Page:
Georgian economy resists Fed rate hike campaign

The state lists more than 165,000 open positions on its online jobs page, with most positions in healthcare, retail and hospitality, Butler said.

But the Federal Reserve — the country’s central bank — has continued its rate-hiking campaign to tame inflation by making borrowing increasingly expensive, and the Fed is expected to eventually prevail. So far, higher interest rates have hurt the housing market and while job growth has been steady, there are signs that a broader turning point is imminent.

While monthly data can be erratic, they can often provide clues about the economy trajectory. October job growth was slightly lower than average October expansion. Meanwhile, the unemployment rate has risen to 2.9% from 2.8% in September, but it is near historic lows.

“We’re beginning to see some change in employment numbers with some isolated layoff events,” Butler said.

The increase in the unemployment rate would have been greater, but official unemployment counts only those actively looking for work; the number of employed persons in Georgia decreased during the month. That 5,573 decrease in the workforce was the fourth-largest drop on record.

The labor force typically grows in October as seasonal hiring brings more people into jobs. And the labor force has been growing since the worst of the pandemic’s shutdowns, but the pace of growth has been slower than pre-2020 for a number of reasons, including the impact of COVID-19 on workers and the need for care for many family members, and slower immigration.

That has created something of a labor shortage as employers struggle to find the workers they need, which means higher wages — one of the trends the Fed is trying to quash. But as long as spending remains high, employers need workers, and they often pay more to get them.

The median wage rose 6.4% last month — and for workers who change jobs, it rose 7.6%, according to the Federal Reserve Bank of Atlanta.

“You drive past a Wendy’s and there’s a sign that says $15 an hour and you’re just like, ‘What?'” said Padden of Georgia Furniture Mart. “We’ve had to go from $13 to $15 on some jobs and $15 to $18 on others.”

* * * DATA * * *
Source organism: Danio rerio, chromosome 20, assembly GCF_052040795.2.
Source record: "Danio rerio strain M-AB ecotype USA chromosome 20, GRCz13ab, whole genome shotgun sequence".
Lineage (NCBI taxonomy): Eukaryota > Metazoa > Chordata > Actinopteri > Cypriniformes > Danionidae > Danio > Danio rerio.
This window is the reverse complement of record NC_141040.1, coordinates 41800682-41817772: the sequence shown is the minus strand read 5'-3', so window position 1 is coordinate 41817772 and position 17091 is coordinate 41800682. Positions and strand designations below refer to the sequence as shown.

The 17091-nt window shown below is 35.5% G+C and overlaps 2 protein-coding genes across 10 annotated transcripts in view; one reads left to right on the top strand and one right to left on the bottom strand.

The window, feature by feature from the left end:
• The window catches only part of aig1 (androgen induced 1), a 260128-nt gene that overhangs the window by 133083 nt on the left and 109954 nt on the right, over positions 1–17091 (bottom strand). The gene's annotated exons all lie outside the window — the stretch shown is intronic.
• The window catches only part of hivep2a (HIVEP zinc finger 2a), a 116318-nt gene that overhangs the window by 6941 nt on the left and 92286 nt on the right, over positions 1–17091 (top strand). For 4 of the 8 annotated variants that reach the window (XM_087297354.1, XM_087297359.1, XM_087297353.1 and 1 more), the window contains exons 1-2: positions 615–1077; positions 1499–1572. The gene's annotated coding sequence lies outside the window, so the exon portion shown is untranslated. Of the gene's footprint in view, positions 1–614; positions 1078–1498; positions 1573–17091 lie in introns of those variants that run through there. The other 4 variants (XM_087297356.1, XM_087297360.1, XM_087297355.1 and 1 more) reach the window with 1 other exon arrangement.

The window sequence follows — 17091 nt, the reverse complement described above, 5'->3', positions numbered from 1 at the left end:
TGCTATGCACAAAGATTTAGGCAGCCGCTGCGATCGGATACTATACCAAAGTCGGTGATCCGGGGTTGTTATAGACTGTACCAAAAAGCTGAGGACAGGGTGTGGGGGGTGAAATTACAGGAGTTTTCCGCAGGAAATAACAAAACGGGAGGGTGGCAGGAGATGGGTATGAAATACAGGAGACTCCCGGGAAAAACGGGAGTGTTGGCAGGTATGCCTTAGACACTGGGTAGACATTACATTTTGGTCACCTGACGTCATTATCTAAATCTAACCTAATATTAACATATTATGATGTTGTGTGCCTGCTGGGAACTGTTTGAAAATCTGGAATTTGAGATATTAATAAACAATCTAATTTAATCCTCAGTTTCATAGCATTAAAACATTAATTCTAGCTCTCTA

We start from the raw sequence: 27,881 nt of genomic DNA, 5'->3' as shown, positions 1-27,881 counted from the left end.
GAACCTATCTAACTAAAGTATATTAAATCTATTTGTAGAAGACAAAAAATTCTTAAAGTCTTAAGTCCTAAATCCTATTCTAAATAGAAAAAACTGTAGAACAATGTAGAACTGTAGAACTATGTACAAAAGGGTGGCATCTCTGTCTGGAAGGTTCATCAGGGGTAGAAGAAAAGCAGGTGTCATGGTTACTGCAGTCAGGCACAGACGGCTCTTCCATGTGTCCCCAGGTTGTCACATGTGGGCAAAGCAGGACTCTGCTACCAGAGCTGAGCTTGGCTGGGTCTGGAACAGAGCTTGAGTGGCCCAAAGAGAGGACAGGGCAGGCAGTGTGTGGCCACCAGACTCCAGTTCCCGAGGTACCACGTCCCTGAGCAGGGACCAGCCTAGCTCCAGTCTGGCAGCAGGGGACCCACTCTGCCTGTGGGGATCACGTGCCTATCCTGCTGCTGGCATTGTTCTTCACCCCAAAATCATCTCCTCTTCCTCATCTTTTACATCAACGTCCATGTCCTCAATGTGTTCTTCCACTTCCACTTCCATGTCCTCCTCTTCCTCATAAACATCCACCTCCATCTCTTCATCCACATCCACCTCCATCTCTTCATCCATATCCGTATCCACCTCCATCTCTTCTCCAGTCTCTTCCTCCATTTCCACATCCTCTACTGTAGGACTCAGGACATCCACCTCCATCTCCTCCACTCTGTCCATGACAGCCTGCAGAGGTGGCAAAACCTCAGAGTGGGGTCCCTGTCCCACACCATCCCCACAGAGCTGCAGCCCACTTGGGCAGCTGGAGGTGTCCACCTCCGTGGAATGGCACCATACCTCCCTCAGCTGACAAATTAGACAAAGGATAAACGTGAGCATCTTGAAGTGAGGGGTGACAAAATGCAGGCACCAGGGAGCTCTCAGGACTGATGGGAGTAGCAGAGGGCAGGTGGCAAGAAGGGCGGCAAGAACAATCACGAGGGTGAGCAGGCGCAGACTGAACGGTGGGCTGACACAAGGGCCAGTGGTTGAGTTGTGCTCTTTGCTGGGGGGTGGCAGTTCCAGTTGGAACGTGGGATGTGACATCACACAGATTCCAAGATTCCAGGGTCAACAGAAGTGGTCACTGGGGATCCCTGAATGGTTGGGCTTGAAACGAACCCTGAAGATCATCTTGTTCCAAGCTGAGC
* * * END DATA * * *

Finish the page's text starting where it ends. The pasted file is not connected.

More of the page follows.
Even his better-paid sales reps got commissions, he said.

Fed officials have signaled their determination to continue raising interest rates, but meanwhile the Georgian economy has stubbornly continued to grow. Among the most recent job advertisements:

— A Hyundai Motor Group parts supplier plans to create 630 jobs near Savannah.

— Archer Aviation Inc. will create 1,000 jobs at a Newton County facility over the next ten years.

— Beretta Holding SA will create 600 jobs at a high-quality ammunition manufacturing facility in Bryan County.

— Wolf Home Products, which makes bathroom and kitchen cabinets, will create 20 jobs in Gwinnett County.

— Komar Brands, a global apparel company, plans to create 294 new jobs in Bryan County.

— Freyr Battery plans to create 723 jobs at a Coweta County factory over the next seven years.

“We’re hiring all the time,” said Jun Lee, owner of Paris Baguette near Perimeter Mall. “And we’re expanding and building two more stores in Suwanee and Buford.”

The bakery pays between $15 and $20 an hour for most jobs, [sandwich-makers, cakers and retailers] he said. “I’m definitely worried about the economy because of what you’re seeing on the news. It doesn’t look too good, but it doesn’t affect my business.”

Jobs growth in Georgia, October

New jobs: 3,700

Unemployment rate: 2.9%

Labor force: decrease by 5,573

Sectors with the most jobs: entertainment, finance, local government and healthcare

Comparison October

Average pre-pandemic job growth: 4,300

Job growth in October, 2022: 3,700

Average pre-pandemic workforce growth: 4,471

Labor force in October, 2022: decrease of 5,573

Sources: Georgia Department of Labor, Bureau of Labor Statistics